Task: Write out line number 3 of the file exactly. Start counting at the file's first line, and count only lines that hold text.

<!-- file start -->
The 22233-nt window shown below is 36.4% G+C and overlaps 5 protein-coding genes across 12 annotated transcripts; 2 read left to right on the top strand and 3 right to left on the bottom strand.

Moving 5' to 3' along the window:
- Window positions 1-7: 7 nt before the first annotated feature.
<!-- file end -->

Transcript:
- Window positions 1-7: 7 nt before the first annotated feature.